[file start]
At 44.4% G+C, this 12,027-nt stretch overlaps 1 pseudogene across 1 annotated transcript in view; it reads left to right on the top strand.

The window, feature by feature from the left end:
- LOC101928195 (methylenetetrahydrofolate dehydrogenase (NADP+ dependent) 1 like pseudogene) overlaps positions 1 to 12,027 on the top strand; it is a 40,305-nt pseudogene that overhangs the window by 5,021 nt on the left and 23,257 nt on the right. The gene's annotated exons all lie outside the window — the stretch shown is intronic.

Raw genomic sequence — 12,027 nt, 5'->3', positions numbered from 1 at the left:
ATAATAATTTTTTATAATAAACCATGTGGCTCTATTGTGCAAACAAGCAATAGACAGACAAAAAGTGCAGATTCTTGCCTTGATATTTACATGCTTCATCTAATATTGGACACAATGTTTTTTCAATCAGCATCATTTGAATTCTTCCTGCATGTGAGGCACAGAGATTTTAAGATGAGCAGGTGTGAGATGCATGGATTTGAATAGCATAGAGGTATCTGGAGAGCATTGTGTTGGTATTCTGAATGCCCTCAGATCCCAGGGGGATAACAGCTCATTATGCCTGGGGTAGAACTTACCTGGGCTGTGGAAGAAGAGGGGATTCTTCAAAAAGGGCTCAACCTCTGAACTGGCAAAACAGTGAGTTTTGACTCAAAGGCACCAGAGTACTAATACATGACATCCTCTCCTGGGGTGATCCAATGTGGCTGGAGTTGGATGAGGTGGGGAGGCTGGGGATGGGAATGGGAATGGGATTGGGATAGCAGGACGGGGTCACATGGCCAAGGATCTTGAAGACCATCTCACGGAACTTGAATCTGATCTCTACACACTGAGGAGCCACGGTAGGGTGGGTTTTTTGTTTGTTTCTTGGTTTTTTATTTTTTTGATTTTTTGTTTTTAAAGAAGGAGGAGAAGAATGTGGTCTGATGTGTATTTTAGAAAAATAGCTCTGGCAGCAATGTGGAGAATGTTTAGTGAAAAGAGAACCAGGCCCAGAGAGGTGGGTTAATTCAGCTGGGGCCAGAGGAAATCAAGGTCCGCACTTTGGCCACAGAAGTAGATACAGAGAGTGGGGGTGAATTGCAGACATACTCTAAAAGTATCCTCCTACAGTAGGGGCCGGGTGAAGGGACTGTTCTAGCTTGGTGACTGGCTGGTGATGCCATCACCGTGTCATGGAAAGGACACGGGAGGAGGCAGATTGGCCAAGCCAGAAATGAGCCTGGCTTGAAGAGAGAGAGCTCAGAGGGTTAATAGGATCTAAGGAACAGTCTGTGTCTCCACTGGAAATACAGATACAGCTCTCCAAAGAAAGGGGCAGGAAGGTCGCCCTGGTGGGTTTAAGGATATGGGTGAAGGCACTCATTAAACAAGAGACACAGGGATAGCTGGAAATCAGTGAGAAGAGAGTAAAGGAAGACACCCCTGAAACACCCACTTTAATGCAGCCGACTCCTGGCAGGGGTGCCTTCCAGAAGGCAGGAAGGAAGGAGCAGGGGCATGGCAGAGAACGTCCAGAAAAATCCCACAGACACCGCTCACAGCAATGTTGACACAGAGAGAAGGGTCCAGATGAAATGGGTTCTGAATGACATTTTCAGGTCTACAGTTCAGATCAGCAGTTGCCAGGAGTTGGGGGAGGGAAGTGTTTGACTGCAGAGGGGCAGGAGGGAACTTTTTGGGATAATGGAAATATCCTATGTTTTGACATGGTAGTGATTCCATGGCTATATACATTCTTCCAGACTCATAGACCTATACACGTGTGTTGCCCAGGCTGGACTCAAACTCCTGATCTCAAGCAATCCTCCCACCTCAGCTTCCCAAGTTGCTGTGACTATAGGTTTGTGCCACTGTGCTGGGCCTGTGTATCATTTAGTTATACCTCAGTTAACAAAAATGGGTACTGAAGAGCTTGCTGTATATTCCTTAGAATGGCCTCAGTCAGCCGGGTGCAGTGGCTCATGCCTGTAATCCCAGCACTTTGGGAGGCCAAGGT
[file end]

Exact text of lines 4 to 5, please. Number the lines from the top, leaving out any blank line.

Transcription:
Raw genomic sequence — 12,027 nt, 5'->3', positions numbered from 1 at the left:
ATAATAATTTTTTATAATAAACCATGTGGCTCTATTGTGCAAACAAGCAATAGACAGACAAAAAGTGCAGATTCTTGCCTTGATATTTACATGCTTCATCTAATATTGGACACAATGTTTTTTCAATCAGCATCATTTGAATTCTTCCTGCATGTGAGGCACAGAGATTTTAAGATGAGCAGGTGTGAGATGCATGGATTTGAATAGCATAGAGGTATCTGGAGAGCATTGTGTTGGTATTCTGAATGCCCTCAGATCCCAGGGGGATAACAGCTCATTATGCCTGGGGTAGAACTTACCTGGGCTGTGGAAGAAGAGGGGATTCTTCAAAAAGGGCTCAACCTCTGAACTGGCAAAACAGTGAGTTTTGACTCAAAGGCACCAGAGTACTAATACATGACATCCTCTCCTGGGGTGATCCAATGTGGCTGGAGTTGGATGAGGTGGGGAGGCTGGGGATGGGAATGGGAATGGGATTGGGATAGCAGGACGGGGTCACATGGCCAAGGATCTTGAAGACCATCTCACGGAACTTGAATCTGATCTCTACACACTGAGGAGCCACGGTAGGGTGGGTTTTTTGTTTGTTTCTTGGTTTTTTATTTTTTTGATTTTTTGTTTTTAAAGAAGGAGGAGAAGAATGTGGTCTGATGTGTATTTTAGAAAAATAGCTCTGGCAGCAATGTGGAGAATGTTTAGTGAAAAGAGAACCAGGCCCAGAGAGGTGGGTTAATTCAGCTGGGGCCAGAGGAAATCAAGGTCCGCACTTTGGCCACAGAAGTAGATACAGAGAGTGGGGGTGAATTGCAGACATACTCTAAAAGTATCCTCCTACAGTAGGGGCCGGGTGAAGGGACTGTTCTAGCTTGGTGACTGGCTGGTGATGCCATCACCGTGTCATGGAAAGGACACGGGAGGAGGCAGATTGGCCAAGCCAGAAATGAGCCTGGCTTGAAGAGAGAGAGCTCAGAGGGTTAATAGGATCTAAGGAACAGTCTGTGTCTCCACTGGAAATACAGATACAGCTCTCCAAAGAAAGGGGCAGGAAGGTCGCCCTGGTGGGTTTAAGGATATGGGTGAAGGCACTCATTAAACAAGAGACACAGGGATAGCTGGAAATCAGTGAGAAGAGAGTAAAGGAAGACACCCCTGAAACACCCACTTTAATGCAGCCGACTCCTGGCAGGGGTGCCTTCCAGAAGGCAGGAAGGAAGGAGCAGGGGCATGGCAGAGAACGTCCAGAAAAATCCCACAGACACCGCTCACAGCAATGTTGACACAGAGAGAAGGGTCCAGATGAAATGGGTTCTGAATGACATTTTCAGGTCTACAGTTCAGATCAGCAGTTGCCAGGAGTTGGGGGAGGGAAGTGTTTGACTGCAGAGGGGCAGGAGGGAACTTTTTGGGATAATGGAAATATCCTATGTTTTGACATGGTAGTGATTCCATGGCTATATACATTCTTCCAGACTCATAGACCTATACACGTGTGTTGCCCAGGCTGGACTCAAACTCCTGATCTCAAGCAATCCTCCCACCTCAGCTTCCCAAGTTGCTGTGACTATAGGTTTGTGCCACTGTGCTGGGCCTGTGTATCATTTAGTTATACCTCAGTTAACAAAAATGGGTACTGAAGAGCTTGCTGTATATTCCTTAGAATGGCCTCAGTCAGCCGGGTGCAGTGGCTCATGCCTGTAATCCCAGCACTTTGGGAGGCCAAGGT